Photographer's Note

Eger is one of the most beautiful Baroque cities in Hungary. The centuries-old architectural heritage, the ecclesiastical treasures, the wine culture, the thermal baths and numerous cultural events combine to make Eger the most significant tourist centre in Northern Hungary.

Roman Catholic church of the Minorites (St Anthony)

The church was designed by the famous architect of Baroque, Kilian Ignaz Dientzenhofer. Its towers are 57 metres high and it is articulated by several projecting ledges. The woodwork of the interior is of particular value.
The plan of the single-nave church is of the shape of a Latin cross. The main facade is particularly impressive featuring an arcuated projection between the twin towers. Steps lead up to the main entrance which is framed by two pairs of huge columns sited on the tall pedestal and which stretch up all the way to the main ledge.
The pertinent inscription 'Pro Deo Nunquan Satis' ('For God nothing suffices') above the entrance's capstone is framed by Rococo-type ornamentation. The richly carved frame above the inscription holds the Franciscan crest with its entwined arms. Crosses of wrought iron sit on top of the graceful steeples.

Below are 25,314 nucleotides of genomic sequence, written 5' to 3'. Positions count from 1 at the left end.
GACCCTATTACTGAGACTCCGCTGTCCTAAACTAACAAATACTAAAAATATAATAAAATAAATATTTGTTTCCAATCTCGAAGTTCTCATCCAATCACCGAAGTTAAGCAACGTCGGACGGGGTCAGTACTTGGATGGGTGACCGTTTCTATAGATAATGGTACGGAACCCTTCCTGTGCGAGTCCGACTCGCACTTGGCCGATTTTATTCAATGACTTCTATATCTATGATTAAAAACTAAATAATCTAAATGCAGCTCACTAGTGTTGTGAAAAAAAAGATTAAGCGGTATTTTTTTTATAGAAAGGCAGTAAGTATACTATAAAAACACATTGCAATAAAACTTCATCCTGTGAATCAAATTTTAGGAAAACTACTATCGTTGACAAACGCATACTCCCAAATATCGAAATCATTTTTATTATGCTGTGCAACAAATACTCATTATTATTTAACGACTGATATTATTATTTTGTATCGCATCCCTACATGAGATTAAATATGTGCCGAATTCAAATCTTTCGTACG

The tripartite main nave's sweeping space is oriented towards the square sanctuary with its monumental high altar. Both sides of the high altar the stucco statues of St Louis and St Bonaventura have been placed. Six side altars join the nave. Frescos decorate the ceiling and a large gilded relief surrounded by marble stucco adorns the pulpit. The skilfully carved wooden benches date from 1792.
The church holds relics of Hungarian saints, St Kinga, Blessed Iolanthe, and St Hedwig daughter of King Louis d'Anjou. The relic of St Hedwig was returned to the saint's home country by the church of Poland.

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Additional Photos by George Rumpler (Budapestman) Gold Star Critiquer/Gold Note Writer [C: 8900 W: 3 N: 20435] (82620)
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